It is easy to see from the graph that companies with high RONA and low growth will benefit more from growth improvements while companies with low RONA and high growth will benefit more from RONA improvements.

The market capitalisation curve provides a useful boundary for capital allocation when business segment performance are plotted against the curve.

ANY performance improvement of ANY business unit raises the aggregate performance and therefore moves the curve outwards – i.e. increases company value.

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Strategy Tools: Growth, Profit or Returns?

Strategy Tools: Growth, Profit or Returns?

By Stuart Graham and Marc Wilson

Stuart is a manager and Marc is a partner at Global Advisors.
Both are based in Johannesburg, South Africa.

Growth, profit or returns? It’s all three, however we find that the relationship between these and shareholder value creation is poorly understood – if at all.

All three measures become critical to the way forward as companies navigate the Covid-19 crisis.

After ensuring business survival, navigating through the Covid-19 crisis requires returns on invested capital AND growth to deliver shareholder returns. S&P 500 companies averaged 13% RONA and 5% revenue growth (CAGR) through the financial crisis (2008-2012) .

Monolithic survival approaches may starve compensating growth opportunities – a portfolio approach is required.


Key insights

Returns are not enough – companies must also grow to create value.

Profits and cash flows cannot increase indefinitely through cost-reduction, efficiency, business mix, etc – top-line growth is critical.

Returns must be above costs of capital to be value accretive.

S&P 500 companies averaged 13% ROIC and 5% revenue growth (CAGR) through the financial crisis (2008-2012).

Margins and revenue growth, or even profit growth in themselves don’t answer that question of whether shareholder value was created or destroyed. There are many examples of where growth and high margins actually destroy value.

Company valuations reflect an aggregate of their business portfolio – rebalancing segments based on their growth and return profiles can lift company value.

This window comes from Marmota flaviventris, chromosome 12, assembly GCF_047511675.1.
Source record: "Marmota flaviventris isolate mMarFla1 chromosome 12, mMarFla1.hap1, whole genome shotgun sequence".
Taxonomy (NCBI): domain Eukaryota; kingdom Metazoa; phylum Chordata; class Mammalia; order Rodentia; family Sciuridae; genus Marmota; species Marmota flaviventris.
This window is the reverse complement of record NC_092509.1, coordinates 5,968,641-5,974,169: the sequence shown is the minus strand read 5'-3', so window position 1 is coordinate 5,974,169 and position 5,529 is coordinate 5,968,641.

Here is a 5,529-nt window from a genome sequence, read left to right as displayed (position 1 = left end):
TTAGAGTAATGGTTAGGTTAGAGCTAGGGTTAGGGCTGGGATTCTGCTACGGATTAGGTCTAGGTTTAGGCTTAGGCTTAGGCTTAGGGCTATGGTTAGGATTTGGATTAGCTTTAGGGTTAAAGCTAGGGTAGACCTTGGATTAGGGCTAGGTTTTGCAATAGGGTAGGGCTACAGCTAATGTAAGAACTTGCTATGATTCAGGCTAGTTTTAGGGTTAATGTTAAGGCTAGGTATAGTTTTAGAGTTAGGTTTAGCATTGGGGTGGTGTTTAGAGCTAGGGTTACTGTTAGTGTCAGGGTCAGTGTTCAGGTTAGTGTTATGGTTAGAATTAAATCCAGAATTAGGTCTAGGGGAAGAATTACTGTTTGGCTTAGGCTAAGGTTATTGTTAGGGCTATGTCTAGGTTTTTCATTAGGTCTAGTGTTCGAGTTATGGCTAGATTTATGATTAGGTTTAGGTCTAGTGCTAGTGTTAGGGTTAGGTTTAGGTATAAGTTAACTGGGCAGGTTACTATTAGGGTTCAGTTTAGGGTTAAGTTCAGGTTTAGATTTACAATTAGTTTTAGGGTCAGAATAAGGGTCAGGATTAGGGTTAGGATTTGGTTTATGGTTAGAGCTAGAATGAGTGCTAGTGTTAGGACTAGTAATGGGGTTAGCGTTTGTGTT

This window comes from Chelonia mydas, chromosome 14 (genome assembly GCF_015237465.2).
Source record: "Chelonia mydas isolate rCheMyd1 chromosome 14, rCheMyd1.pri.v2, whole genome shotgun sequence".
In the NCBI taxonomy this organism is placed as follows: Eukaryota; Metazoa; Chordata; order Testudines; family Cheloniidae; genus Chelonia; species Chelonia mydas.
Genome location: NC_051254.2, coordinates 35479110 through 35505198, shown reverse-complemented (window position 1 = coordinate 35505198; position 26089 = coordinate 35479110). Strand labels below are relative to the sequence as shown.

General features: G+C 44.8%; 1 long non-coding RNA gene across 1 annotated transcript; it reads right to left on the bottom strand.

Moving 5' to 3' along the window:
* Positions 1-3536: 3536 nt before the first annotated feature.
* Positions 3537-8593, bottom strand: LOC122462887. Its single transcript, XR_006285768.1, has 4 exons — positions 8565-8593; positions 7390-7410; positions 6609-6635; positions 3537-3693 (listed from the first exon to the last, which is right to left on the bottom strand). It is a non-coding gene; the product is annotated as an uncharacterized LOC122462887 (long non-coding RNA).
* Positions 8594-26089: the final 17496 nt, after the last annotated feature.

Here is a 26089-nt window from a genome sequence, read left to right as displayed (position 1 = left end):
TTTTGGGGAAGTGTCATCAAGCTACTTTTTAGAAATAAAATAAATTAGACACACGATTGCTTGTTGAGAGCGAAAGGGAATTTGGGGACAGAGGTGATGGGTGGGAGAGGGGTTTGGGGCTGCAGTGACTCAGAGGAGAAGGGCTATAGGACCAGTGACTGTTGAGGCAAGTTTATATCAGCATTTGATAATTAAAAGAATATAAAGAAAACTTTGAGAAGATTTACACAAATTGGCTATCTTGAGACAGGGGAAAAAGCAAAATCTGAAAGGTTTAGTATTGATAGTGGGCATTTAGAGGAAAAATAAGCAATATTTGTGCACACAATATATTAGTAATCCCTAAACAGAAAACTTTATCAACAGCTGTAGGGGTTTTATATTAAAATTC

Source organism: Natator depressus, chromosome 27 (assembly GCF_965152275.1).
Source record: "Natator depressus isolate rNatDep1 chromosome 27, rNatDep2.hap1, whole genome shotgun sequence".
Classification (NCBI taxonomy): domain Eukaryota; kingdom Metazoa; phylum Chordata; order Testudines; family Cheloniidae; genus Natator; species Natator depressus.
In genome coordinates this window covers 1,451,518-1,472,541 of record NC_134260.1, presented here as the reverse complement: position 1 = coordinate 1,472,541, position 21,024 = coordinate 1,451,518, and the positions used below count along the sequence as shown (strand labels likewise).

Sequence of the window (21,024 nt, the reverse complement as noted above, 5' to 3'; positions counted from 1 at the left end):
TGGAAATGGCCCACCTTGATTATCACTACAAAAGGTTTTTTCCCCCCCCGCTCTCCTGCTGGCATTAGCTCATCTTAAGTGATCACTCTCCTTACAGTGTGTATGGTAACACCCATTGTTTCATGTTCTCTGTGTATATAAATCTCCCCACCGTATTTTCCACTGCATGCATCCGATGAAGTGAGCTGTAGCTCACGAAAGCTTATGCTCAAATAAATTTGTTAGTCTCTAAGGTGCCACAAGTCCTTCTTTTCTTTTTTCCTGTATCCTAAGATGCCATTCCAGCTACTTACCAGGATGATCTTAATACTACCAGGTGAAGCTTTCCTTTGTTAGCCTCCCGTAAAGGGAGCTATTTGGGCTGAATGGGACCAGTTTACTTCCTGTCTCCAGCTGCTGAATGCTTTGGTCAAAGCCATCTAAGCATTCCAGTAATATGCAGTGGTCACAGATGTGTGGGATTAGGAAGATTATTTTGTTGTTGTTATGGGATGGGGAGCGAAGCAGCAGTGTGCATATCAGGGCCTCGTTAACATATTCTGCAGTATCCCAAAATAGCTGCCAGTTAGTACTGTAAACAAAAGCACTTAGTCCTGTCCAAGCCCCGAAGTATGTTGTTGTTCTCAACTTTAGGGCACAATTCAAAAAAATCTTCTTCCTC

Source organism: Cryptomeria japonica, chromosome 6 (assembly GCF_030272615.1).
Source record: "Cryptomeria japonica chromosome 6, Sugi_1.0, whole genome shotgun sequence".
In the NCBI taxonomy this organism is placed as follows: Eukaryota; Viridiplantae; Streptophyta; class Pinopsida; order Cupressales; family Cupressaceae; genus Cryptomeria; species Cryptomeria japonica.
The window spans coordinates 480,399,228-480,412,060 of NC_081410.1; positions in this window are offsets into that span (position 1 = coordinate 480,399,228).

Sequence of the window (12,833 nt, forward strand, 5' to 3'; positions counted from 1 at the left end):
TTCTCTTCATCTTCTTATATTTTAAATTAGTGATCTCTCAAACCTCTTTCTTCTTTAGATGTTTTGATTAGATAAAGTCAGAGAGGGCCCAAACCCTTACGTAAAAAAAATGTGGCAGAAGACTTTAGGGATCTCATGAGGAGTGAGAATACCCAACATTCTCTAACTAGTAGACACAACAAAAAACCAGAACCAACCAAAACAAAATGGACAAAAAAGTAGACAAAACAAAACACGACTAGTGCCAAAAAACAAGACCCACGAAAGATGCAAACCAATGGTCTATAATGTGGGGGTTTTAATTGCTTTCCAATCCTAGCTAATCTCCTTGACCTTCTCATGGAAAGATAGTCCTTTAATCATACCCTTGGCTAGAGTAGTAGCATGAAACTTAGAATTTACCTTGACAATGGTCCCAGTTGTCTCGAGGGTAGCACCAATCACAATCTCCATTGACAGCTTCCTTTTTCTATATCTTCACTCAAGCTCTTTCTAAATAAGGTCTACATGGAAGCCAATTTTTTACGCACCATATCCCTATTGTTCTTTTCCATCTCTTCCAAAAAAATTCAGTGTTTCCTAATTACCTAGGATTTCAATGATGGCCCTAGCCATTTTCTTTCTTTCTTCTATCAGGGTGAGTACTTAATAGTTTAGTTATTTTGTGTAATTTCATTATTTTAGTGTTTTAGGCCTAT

Growth requires investment – at the very least in the working capital required to support revenue growth.

Measuring RONA or ROIC and Revenue growth shows whether business activity is value accretive or destructive.

You can use the Global Advisors Market Cap (valuation) framework to map your business – and agree action to deliver improved shareholder returns.

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Fast fact: A quick change in Covid-19 plots shows when countries turn the tide

Fast fact: A quick change in Covid-19 plots shows when countries turn the tide

Aatish Bhatia – in collaboration with Minute Physics – did an amazing job of visualizing the Covid 19 data. His logarithmaic juxtaposition of total versus new cases shows when the virus growth begins to slow.

  1. Logarithmic plotting of new vs total cases shows when infection rates (as measured) slow
  2. When plotted in this way, exponential growth is represented as a straight line that slopes upwards
  3. The x-axis of this graph is not time, but is instead the total number of cases or deaths
  4. Notice that almost all countries follow a very similar path of exponential growth

You can choose the numbers to plot at Covid trends

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The latest and selected content on Covid-19

The latest and selected content on Covid-19

Updated every 15 minutes, 24 hours a day, 7 days a week.

The latest and selected content on Covid-19 / the Coronavirus and how to lead – globaladvisors.biz/covid19.

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Covid-19 – Johns Hopkins University